This is the process information after the kill:

1836  ?        Ss     0:00 /sbin/upstart --user
14937 pts/9    Ss     0:00  |   \_ -bash
21085 pts/9    Sl+    0:00  |   |   \_ irb
21087 pts/9    Z+     0:00  |   |       \_ [ruby] <defunct>
21090 pts/9    S+     0:00  \_ sleep 10

Yikes! The job (sleep) still runs. What’s happening?

It turns out that signals are not cascading, so the child irb (21087) receives the hangup signal, and terminates, but its child (21090) doesn’t, and it’s detached from it, still running in the background.

When a process is detached, it becomes a child of the root process (upstart or init), in this system, upstart.

So now we have two problems:

  1. we still have a zombie process
  2. we’re still not terminating the background job

In the next section, we’ll deal with those pesky zombie processes.

Dealing with zombie processes: Process.detach

As we’ve seen, when a signal is sent to a process, it’s its own task to handle its children; Ruby doesn’t clean forked processes with subshells, though.

We can solve this problem by detaching the child process, which then becomes a child of the root process; this will take care of it:

child_pid = fork { `sleep 10` }
sleep 0.1
Process.detach(child_pid)
Process.kill('SIGHUP', child_pid)

After fork:

 1836 ?        Ss     0:00 /sbin/upstart --user
14937 pts/9    Ss     0:00  |   \_ -bash
23144 pts/9    Sl+    0:00  |   |   \_ irb
23156 pts/9    Sl+    0:00  |   |       \_ irb
23159 pts/9    S+     0:00  |   |           \_ sleep 10

After kill:

 1836 ?        Ss     0:00 /sbin/upstart --user
14937 pts/9    Ss     0:00  |   \_ -bash
23144 pts/9    Sl+    0:00  |   |   \_ irb
23156 pts/9    Z+     0:00  |   |       \_ [ruby] <defunct>
23159 pts/9    S+     0:00  \_ sleep 10

After detach:

 1836 ?        Ss     0:00 /sbin/upstart --user
14937 pts/9    Ss     0:00  |   \_ -bash
23144 pts/9    Sl+    0:00  |   |   \_ irb
23159 pts/9    S+     0:00  \_ sleep 10

The zombie process is now gone; upstart took care of it.

Kernel#spawn

Kernel#spawn, introduced long ago in Ruby 1.9, performs two operations: fork and exec.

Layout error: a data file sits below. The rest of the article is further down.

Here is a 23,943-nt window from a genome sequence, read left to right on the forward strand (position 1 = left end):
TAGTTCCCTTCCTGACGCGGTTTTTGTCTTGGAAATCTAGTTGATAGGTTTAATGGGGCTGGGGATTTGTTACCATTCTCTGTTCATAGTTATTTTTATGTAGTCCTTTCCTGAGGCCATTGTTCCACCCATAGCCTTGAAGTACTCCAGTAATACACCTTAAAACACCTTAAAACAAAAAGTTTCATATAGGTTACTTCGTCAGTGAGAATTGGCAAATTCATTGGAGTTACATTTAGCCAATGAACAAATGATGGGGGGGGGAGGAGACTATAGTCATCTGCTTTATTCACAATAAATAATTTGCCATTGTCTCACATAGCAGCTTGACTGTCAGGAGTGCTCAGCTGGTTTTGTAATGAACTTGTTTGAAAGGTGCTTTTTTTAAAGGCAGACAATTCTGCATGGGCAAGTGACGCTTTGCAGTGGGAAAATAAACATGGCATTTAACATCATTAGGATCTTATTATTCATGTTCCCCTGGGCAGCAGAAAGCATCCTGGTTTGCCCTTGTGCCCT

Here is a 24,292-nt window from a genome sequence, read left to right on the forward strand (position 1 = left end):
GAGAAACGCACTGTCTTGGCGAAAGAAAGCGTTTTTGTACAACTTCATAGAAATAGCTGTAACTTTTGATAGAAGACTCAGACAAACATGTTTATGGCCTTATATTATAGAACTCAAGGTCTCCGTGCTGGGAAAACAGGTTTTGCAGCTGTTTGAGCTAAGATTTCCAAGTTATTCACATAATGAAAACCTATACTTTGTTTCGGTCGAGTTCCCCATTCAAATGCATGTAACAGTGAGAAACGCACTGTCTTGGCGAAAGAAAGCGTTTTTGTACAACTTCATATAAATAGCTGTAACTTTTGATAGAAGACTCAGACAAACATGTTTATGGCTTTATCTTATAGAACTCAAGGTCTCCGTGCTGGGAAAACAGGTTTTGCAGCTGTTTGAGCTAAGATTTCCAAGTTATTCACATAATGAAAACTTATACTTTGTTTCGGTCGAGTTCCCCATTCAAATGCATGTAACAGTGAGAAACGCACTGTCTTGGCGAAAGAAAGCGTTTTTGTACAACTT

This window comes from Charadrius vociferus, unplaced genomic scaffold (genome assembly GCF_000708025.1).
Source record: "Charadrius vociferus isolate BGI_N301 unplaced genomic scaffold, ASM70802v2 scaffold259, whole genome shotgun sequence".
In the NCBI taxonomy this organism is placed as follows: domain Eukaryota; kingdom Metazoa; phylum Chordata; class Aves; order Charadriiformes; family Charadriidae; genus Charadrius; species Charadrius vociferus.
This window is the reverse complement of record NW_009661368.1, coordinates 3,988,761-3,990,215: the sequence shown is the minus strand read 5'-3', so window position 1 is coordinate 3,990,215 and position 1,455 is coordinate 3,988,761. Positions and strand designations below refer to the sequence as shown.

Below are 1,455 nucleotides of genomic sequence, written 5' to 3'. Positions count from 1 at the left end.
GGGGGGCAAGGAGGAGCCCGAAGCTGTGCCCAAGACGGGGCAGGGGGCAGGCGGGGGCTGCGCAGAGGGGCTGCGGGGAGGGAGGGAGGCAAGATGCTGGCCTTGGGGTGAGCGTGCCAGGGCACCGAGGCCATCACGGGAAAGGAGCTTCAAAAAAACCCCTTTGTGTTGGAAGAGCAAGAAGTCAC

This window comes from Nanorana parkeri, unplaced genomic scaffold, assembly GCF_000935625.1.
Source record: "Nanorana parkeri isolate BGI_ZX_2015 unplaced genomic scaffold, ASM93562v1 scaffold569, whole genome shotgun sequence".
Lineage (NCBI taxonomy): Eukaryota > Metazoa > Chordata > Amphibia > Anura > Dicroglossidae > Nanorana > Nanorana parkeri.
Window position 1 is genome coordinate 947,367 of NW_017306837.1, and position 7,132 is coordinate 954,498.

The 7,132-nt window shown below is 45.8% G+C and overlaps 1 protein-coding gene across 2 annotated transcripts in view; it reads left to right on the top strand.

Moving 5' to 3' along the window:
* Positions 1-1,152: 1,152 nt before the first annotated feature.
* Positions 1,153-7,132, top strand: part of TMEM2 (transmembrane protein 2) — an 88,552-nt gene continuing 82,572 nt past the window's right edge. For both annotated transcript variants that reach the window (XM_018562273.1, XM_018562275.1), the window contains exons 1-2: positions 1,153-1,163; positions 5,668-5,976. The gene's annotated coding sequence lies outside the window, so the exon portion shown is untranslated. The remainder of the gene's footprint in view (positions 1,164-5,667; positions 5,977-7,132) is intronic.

exec replaces the current process with the shell execution, effectively terminating the Ruby interpreter:

irb> exec 'sleep 1'; puts 'Other operation'

The second statement won’t be executed; the interpreter will exit after the sleep invocation. So why is this useful?

Sometimes people want to “fire and forget” jobs; spawn is the appropriate tool (for this requirement):

irb> child_pid = spawn 'sleep 10'

This works, without exiting the interpreter, because exec will replace the subprocess. This is the fork + exec equivalent:

irb> child_pid = fork { exec 'sleep 10' }

And this is the processes information:

14937 pts/9    Ss     0:00  |   \_ -bash
18837 pts/9    Sl+    0:00  |   |   \_ irb
19124 pts/9    S+     0:00  |   |       \_ sleep 10

Compare this with using fork { `sleep 10` }:

14937 pts/9    Ss     0:00  |   \_ -bash
19161 pts/9    Sl+    0:00  |   |   \_ irb
19222 pts/9    Sl+    0:00  |   |       \_ irb
19225 pts/9    S+     0:00  |   |           \_ sleep 10

There is a very interesting advantage; since the forked irb process, using spawn, has been replaced with the subshell (19124), we don’t have an intermediate process in the middle, and the signals go directly to the intended background job:

irb> child_pid = spawn 'sleep 10'
irb> sleep 0.1
irb> Process.kill('SIGHUP', child_pid)
irb> Process.detach(child_pid)

Status at the end:

14937 pts/9    Ss     0:00  |   \_ -bash
21330 pts/9    Sl+    0:00  |   |   \_ irb

The sleep background job is now under our direct control!

Sadly, we can’t use spawn to solve the defined problem, because we still want a child interpreter running in order to return the search result.

Introduction to process groups and their usage

While we can theoretically manually track children of children, it’s of course better to find a way to manage this automatically.

Fortunately, Process groups come to the rescue:

In a POSIX-conformant operating system, a process group denotes a collection of one or more processes. Among other things, a process group is used to control the distribution of a signal; when a signal is directed to a process group, the signal is delivered to each process that is a member of the group.